We Brits love our Christmas traditions – the mince pies, the switching on of the lights, 24/7 Mariah Carey, crossed fingers that the kids’ online presents arrive before February, the Elf on the bloody Shelf. And, of course, ’tis the season to grumble about the BBC.
The annual announcement of the Beeb’s schedule for that honeyed period between Christmas Eve and Boxing Day unites the nation in a festive orgy of complaint. The same tired movies, 1970s comedy repeats, and deathless, year-round quiz shows cheaply tarted up with Santa hats and a sprig of tinsel. We watch, all the same, because Christmas TV isn’t about existential traumas directed by Lars von Trier or cutting-edge opera in which the words “inescapable abyss” are sung over and over with increasing intensity for three hours.
Despite what we say, we want Morecambe And Wise, we want Toy Story 2, and we want the Queen. We might not pay much attention, but it’s enough to know they’re on and that the world is as it should be.
Except, of course, the world is not as it should be. This has been a year of surreal disorientation, in which the odd has become familiar and the familiar odd. We have spent much of it confined within four walls, emerging only when safely cocooned in whatever kind of homemade hazmat suit we’ve cobbled together. We’ve been separated from loved ones, surrounded by fear and loss, and developed a scary new vocabulary of “getting the R number down”, “furlough”, “sadly died” and “Matt Hancock”. We’ve found humour where we can in neologisms like “quarantini” (a cocktail made from whatever dregs are left in the drinks cabinet) and the rhyming slang of “Miley Cyrus”.
No, the world is not as it should be. As it has for a century, the BBC has been our constant companion through these 12 months of displacement and angst. In the era of Netflix, Amazon Prime and Sky it no longer dominates television and culture in the way it once did, but it has mattered – reassuring, visible proof that not everything valuable and traditional has been uprooted and destroyed.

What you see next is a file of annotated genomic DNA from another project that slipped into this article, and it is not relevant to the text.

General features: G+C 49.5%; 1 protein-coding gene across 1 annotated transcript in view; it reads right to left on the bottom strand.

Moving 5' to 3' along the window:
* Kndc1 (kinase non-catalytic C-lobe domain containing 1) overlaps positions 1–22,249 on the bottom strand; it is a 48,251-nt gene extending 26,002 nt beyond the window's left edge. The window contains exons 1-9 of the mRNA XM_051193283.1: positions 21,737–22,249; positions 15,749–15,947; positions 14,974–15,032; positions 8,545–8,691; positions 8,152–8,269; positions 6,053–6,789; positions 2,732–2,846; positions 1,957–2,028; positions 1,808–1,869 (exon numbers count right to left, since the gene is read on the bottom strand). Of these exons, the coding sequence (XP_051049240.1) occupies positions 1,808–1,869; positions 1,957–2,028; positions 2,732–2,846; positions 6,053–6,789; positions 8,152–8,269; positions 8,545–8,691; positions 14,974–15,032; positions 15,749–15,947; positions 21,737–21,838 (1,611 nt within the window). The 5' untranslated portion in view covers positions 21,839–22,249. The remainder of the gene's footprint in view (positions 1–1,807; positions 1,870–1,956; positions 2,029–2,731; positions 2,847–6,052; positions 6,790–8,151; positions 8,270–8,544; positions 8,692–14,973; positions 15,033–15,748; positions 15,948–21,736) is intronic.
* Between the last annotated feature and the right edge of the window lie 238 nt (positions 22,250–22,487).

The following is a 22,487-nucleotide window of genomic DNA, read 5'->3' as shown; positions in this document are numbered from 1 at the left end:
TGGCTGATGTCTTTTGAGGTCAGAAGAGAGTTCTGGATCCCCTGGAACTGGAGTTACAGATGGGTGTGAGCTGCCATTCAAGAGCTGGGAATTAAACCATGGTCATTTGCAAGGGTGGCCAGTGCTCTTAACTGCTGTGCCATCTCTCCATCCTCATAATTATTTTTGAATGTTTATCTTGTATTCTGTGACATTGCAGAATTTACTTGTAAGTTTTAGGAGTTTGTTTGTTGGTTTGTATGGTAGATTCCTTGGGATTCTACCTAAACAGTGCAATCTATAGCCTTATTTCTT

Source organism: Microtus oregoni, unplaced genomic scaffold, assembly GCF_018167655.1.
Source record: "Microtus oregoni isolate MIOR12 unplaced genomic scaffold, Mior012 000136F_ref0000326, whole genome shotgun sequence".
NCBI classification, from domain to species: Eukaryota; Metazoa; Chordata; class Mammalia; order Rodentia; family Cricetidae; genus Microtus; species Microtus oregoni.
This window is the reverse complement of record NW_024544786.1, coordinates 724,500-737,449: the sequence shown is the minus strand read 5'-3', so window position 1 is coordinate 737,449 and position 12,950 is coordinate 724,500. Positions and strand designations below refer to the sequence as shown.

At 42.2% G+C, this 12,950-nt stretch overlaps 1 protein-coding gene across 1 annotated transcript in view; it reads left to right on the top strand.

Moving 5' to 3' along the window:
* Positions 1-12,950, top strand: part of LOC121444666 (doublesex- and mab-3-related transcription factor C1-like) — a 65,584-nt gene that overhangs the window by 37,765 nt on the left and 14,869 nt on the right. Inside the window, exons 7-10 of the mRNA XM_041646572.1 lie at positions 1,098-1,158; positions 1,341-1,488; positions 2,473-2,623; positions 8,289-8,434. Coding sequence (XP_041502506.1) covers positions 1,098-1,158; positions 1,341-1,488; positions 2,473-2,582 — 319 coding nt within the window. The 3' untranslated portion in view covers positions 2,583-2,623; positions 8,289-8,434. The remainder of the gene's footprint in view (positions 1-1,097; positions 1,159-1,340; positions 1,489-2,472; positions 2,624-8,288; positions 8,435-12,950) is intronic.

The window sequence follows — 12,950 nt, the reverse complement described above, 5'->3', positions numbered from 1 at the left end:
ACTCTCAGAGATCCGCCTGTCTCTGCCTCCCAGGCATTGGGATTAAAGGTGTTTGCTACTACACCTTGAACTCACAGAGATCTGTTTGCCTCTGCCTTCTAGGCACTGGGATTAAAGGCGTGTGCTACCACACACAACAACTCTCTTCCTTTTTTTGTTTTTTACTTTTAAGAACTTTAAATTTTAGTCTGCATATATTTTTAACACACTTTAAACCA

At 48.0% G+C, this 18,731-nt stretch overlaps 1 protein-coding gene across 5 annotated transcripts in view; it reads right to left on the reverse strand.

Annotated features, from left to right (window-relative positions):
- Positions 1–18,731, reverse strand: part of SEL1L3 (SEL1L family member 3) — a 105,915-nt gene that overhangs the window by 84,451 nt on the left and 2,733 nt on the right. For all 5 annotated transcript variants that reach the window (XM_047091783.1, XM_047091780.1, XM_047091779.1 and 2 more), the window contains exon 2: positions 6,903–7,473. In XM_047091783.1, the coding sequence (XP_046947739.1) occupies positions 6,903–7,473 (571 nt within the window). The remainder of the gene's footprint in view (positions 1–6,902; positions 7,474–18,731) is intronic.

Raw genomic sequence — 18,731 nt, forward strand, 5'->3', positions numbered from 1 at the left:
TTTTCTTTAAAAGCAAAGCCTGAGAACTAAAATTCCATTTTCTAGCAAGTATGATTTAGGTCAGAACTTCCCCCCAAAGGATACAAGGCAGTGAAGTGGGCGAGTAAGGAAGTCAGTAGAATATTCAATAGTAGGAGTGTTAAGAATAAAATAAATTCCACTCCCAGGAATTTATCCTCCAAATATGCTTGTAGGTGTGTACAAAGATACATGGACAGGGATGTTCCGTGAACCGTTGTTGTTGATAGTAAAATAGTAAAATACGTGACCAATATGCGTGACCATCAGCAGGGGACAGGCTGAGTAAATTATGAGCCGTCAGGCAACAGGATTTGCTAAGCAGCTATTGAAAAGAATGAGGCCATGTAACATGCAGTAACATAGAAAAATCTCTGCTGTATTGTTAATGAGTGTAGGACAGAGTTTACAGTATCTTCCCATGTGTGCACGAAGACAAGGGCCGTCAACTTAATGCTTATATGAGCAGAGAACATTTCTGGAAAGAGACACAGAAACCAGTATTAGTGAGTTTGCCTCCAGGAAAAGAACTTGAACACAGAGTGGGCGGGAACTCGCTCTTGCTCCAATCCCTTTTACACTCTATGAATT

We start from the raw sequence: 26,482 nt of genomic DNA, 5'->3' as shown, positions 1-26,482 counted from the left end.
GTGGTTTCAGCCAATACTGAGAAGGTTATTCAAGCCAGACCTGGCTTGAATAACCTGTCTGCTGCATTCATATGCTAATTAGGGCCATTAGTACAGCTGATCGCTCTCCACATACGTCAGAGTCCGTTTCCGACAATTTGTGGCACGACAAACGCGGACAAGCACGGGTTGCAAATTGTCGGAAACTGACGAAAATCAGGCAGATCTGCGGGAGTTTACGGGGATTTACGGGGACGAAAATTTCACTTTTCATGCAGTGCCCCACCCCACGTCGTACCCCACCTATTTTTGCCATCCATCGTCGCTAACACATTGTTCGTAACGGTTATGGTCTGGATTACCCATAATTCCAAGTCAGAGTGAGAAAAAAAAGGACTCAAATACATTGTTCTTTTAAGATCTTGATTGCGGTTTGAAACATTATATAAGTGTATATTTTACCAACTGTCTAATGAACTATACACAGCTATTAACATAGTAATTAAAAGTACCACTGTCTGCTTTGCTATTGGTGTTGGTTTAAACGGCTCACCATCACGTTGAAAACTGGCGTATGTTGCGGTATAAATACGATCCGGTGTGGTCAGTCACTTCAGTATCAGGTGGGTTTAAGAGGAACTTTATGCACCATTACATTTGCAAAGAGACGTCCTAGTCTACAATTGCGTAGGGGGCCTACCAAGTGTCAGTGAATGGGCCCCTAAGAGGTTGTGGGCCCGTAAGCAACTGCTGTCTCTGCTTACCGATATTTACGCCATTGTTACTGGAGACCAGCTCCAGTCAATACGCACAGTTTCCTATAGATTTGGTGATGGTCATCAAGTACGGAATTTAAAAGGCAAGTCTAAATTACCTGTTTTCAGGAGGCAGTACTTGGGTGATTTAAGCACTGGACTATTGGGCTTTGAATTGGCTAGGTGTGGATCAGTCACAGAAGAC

Yet within the Beeb, a state of siege mentality exists. The corporation has been under sustained fire of one kind or another since at least 2014, when “Yes” campaigners in the independence referendum decided it was an agent of the British state that was hostile to their aims. This set the tone for what has followed. Through Brexit, Boris, the rise of populism and the battle with Covid, the BBC has been accused of failure – failures of reporting, of understanding, of bias, of purpose. Laura Kuenssberg has been denounced as both a Tory puppet and a Labour stooge; Emily Maitlis for being too gobby; Naga Munchetty for taking dosh to host corporate events. The Brexit ultras have attacked the corporation for being too Remainy, while Remainers have accused it of sucking up to Brexiteers. It has been criticised for screening Nicola Sturgeon’s daily press conferences throughout the Covid outbreak and for considering removing Rule, Britannia! from the Proms.
And on it goes. Something had to crack, and in September, Tim Davie was appointed as the new director-general. Davie seems to accept many of the criticisms made against his organisation and has begun to crack down on the most egregious examples. It will not be enough for the critics, because nothing will do other than the reduction of this national institution to the tiniest of blips on the radar.
There is much wrong with the BBC – it is wasteful with taxpayers’ money, top-level salaries are too high, it is sluggishly bureaucratic, and has at times been too greedily ambitious for its own good. But the past year has, if anything, made the case for its enduring importance.
Many of us watched the US election through the prism of American TV, and as entertaining as this was, it nevertheless painted a lurid picture of a BBC-less world – flagrant untruths reported as fact, open hostility towards the “other” side, a refusal to grant the winner the basic decencies. We wrestle with fake news, where technology has enabled the kind of corruption that means neither words nor video can be taken at face value, and where social media relentlessly misrepresents the truth. This birthed Donald Trump, a standing rebuke to our shared humanity.
Amid it all, the BBC stands as a beacon of restraint, balance and perspective. The political fundamentalists will rage and rant, but most of us know that this reasoned, curious voice represents the better side of us. It is a source of stability in an age of upheaval, and we should treasure it.